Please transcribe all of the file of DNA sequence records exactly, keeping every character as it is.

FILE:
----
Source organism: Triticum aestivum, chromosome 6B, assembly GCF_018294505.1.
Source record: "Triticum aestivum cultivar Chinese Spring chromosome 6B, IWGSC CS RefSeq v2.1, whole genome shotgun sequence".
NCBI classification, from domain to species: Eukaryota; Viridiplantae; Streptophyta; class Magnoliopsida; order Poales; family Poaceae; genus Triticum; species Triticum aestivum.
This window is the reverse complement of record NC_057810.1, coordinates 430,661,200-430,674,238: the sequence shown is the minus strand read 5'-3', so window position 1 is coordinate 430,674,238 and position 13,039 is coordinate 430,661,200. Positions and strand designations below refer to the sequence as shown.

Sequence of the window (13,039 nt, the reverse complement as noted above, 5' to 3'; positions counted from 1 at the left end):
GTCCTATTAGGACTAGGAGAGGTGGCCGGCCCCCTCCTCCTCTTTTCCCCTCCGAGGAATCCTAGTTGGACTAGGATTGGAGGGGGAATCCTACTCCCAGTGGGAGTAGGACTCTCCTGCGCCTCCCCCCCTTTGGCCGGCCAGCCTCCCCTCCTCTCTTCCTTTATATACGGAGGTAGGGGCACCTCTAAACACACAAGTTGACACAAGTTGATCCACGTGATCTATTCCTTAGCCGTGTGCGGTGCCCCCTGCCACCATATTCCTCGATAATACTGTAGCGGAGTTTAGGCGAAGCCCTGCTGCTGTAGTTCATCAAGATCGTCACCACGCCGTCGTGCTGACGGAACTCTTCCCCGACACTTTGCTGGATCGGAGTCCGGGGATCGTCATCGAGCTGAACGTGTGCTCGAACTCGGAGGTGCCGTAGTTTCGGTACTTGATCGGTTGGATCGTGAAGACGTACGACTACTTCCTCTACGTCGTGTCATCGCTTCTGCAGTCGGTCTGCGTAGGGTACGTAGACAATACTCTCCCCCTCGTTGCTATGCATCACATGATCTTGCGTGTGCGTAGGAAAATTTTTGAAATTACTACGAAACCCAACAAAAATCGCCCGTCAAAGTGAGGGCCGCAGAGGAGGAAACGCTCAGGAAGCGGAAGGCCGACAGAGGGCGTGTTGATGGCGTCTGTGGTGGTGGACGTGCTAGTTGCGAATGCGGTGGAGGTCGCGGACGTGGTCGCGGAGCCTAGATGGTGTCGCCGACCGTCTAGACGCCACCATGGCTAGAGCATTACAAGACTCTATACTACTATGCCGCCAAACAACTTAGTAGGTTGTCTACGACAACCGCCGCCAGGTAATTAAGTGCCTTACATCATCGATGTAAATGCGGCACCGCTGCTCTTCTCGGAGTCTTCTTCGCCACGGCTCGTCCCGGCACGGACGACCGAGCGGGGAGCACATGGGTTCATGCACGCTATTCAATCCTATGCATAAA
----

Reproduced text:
Source organism: Triticum aestivum, chromosome 6B, assembly GCF_018294505.1.
Source record: "Triticum aestivum cultivar Chinese Spring chromosome 6B, IWGSC CS RefSeq v2.1, whole genome shotgun sequence".
NCBI classification, from domain to species: Eukaryota; Viridiplantae; Streptophyta; class Magnoliopsida; order Poales; family Poaceae; genus Triticum; species Triticum aestivum.
This window is the reverse complement of record NC_057810.1, coordinates 430,661,200-430,674,238: the sequence shown is the minus strand read 5'-3', so window position 1 is coordinate 430,674,238 and position 13,039 is coordinate 430,661,200. Positions and strand designations below refer to the sequence as shown.

Sequence of the window (13,039 nt, the reverse complement as noted above, 5' to 3'; positions counted from 1 at the left end):
GTCCTATTAGGACTAGGAGAGGTGGCCGGCCCCCTCCTCCTCTTTTCCCCTCCGAGGAATCCTAGTTGGACTAGGATTGGAGGGGGAATCCTACTCCCAGTGGGAGTAGGACTCTCCTGCGCCTCCCCCCCTTTGGCCGGCCAGCCTCCCCTCCTCTCTTCCTTTATATACGGAGGTAGGGGCACCTCTAAACACACAAGTTGACACAAGTTGATCCACGTGATCTATTCCTTAGCCGTGTGCGGTGCCCCCTGCCACCATATTCCTCGATAATACTGTAGCGGAGTTTAGGCGAAGCCCTGCTGCTGTAGTTCATCAAGATCGTCACCACGCCGTCGTGCTGACGGAACTCTTCCCCGACACTTTGCTGGATCGGAGTCCGGGGATCGTCATCGAGCTGAACGTGTGCTCGAACTCGGAGGTGCCGTAGTTTCGGTACTTGATCGGTTGGATCGTGAAGACGTACGACTACTTCCTCTACGTCGTGTCATCGCTTCTGCAGTCGGTCTGCGTAGGGTACGTAGACAATACTCTCCCCCTCGTTGCTATGCATCACATGATCTTGCGTGTGCGTAGGAAAATTTTTGAAATTACTACGAAACCCAACAAAAATCGCCCGTCAAAGTGAGGGCCGCAGAGGAGGAAACGCTCAGGAAGCGGAAGGCCGACAGAGGGCGTGTTGATGGCGTCTGTGGTGGTGGACGTGCTAGTTGCGAATGCGGTGGAGGTCGCGGACGTGGTCGCGGAGCCTAGATGGTGTCGCCGACCGTCTAGACGCCACCATGGCTAGAGCATTACAAGACTCTATACTACTATGCCGCCAAACAACTTAGTAGGTTGTCTACGACAACCGCCGCCAGGTAATTAAGTGCCTTACATCATCGATGTAAATGCGGCACCGCTGCTCTTCTCGGAGTCTTCTTCGCCACGGCTCGTCCCGGCACGGACGACCGAGCGGGGAGCACATGGGTTCATGCACGCTATTCAATCCTATGCATAAA